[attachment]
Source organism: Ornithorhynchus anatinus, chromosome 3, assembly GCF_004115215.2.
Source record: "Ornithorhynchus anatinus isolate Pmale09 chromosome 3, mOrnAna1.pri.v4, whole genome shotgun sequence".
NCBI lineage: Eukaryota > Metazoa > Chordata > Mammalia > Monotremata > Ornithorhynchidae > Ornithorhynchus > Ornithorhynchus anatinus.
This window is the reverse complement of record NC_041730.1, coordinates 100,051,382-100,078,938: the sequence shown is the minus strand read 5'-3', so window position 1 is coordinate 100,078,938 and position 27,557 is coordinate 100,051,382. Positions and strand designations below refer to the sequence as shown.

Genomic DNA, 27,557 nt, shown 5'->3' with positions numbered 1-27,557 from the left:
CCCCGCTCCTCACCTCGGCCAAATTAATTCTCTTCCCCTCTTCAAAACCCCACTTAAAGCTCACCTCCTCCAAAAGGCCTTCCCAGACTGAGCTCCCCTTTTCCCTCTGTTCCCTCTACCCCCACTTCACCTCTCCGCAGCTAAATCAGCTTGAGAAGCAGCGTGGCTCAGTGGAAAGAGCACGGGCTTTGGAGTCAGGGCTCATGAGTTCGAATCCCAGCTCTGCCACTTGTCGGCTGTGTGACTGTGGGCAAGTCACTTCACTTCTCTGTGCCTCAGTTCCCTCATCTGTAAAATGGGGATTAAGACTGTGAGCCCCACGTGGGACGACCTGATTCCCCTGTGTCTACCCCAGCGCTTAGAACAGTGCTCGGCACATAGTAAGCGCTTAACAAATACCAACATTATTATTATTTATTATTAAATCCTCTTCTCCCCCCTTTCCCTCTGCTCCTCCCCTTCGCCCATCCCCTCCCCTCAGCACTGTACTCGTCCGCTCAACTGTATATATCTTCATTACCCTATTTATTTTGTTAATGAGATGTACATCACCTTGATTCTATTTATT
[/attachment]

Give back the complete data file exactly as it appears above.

Source organism: Ornithorhynchus anatinus, chromosome 3, assembly GCF_004115215.2.
Source record: "Ornithorhynchus anatinus isolate Pmale09 chromosome 3, mOrnAna1.pri.v4, whole genome shotgun sequence".
NCBI lineage: Eukaryota > Metazoa > Chordata > Mammalia > Monotremata > Ornithorhynchidae > Ornithorhynchus > Ornithorhynchus anatinus.
This window is the reverse complement of record NC_041730.1, coordinates 100,051,382-100,078,938: the sequence shown is the minus strand read 5'-3', so window position 1 is coordinate 100,078,938 and position 27,557 is coordinate 100,051,382. Positions and strand designations below refer to the sequence as shown.

Genomic DNA, 27,557 nt, shown 5'->3' with positions numbered 1-27,557 from the left:
CCCCGCTCCTCACCTCGGCCAAATTAATTCTCTTCCCCTCTTCAAAACCCCACTTAAAGCTCACCTCCTCCAAAAGGCCTTCCCAGACTGAGCTCCCCTTTTCCCTCTGTTCCCTCTACCCCCACTTCACCTCTCCGCAGCTAAATCAGCTTGAGAAGCAGCGTGGCTCAGTGGAAAGAGCACGGGCTTTGGAGTCAGGGCTCATGAGTTCGAATCCCAGCTCTGCCACTTGTCGGCTGTGTGACTGTGGGCAAGTCACTTCACTTCTCTGTGCCTCAGTTCCCTCATCTGTAAAATGGGGATTAAGACTGTGAGCCCCACGTGGGACGACCTGATTCCCCTGTGTCTACCCCAGCGCTTAGAACAGTGCTCGGCACATAGTAAGCGCTTAACAAATACCAACATTATTATTATTTATTATTAAATCCTCTTCTCCCCCCTTTCCCTCTGCTCCTCCCCTTCGCCCATCCCCTCCCCTCAGCACTGTACTCGTCCGCTCAACTGTATATATCTTCATTACCCTATTTATTTTGTTAATGAGATGTACATCACCTTGATTCTATTTATT